Landmark Decision to Overturn Prop. 8 Will Stand
The 9th U.S. Circuit Court of Appeals on Tuesday denied a request by proponents of Proposition 8 that it reconsider its ruling striking down California’s hotly contested constitutional prohibition of same-sex marriage.
Prop. 8’s backers now are expected to appeal the decision to the U.S. Supreme Court when it reconvenes in October after its summer break. Legal scholars and court watchers are divided on whether the high court will accept the case for review.
“Today’s order is yet another federal court victory for loving, committed gay and lesbian couples in California and around the nation,” said Americans for Equal Rights co-founder Chad Griffin. “The final chapter of the Proposition 8 case has now begun. Should the United States Supreme Court decide to review the 9th Circuit’s decision in our case, I am confident that the justices will stand on the side of fairness and equality."
The ballot measure, which rewrote California’s constitution to overturn a landmark state Supreme Court decision vindicating the rights of gays and lesbians to marriage equality, passed in 2008. Its opponents challenged the initiative in federal court and, in 2010, U.S. District Judge Vaughn Walker struck the measure down as unconstitutional. Prop. 8’s proponents then appealed to the 9th Circuit, and in February, a three-judge panel voted 2-1 to uphold Walker’s decision. It did so, however, on grounds that appeared to narrow the ruling’s applicability to California, something legal analysts said was designed to give the Supreme Court -- which is far more conservative than the 9th Circuit -- a reason not to accept an appeal.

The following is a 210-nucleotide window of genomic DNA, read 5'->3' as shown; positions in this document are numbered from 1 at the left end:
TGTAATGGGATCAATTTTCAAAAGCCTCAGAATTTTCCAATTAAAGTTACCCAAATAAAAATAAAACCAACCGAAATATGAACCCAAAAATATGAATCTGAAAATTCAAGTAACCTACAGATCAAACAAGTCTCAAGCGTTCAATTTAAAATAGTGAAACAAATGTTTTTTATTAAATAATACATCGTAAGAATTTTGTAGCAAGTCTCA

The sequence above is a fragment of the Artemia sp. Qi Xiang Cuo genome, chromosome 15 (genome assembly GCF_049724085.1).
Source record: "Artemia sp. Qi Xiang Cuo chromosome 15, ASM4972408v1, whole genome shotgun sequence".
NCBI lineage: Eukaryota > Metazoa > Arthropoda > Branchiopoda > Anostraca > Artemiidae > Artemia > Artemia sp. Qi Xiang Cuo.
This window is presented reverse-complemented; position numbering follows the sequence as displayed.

Writing for the majority, Judge Stephen Reinhardt held that, “Proposition 8 serves no purpose, and has no effect, other than to lessen the status and human dignity of gays and lesbians in California and to officially reclassify their relationships and families as inferior to those of opposite-sex couples.”
Prop. 8’s backers then asked the 9th Circuit to rehear the case “en banc," which would have required that the case be reargued before a larger panel of 11 judges chosen at random from the circuit. Tuesday’s ruling declined that request, and the only opening supporters of the measure now have available to them is an appeal to the Supreme Court.
The high court is likely to be asked to hear arguments in at least one other marriage-equality case. Last week, Boston’s 1st Circuit Court of Appeals ruled that the federal Defense of Marriage Act unconstitutionally withholds benefits from same-sex couples in states where their unions are legal. Because it deals purely with a federal statute, analysts believe the Supreme Court is likely to hear that appeal. The 9th Circuit’s decision, by contrast, specifically states that it applies to a set of facts unique to California and arising from the state’s political process.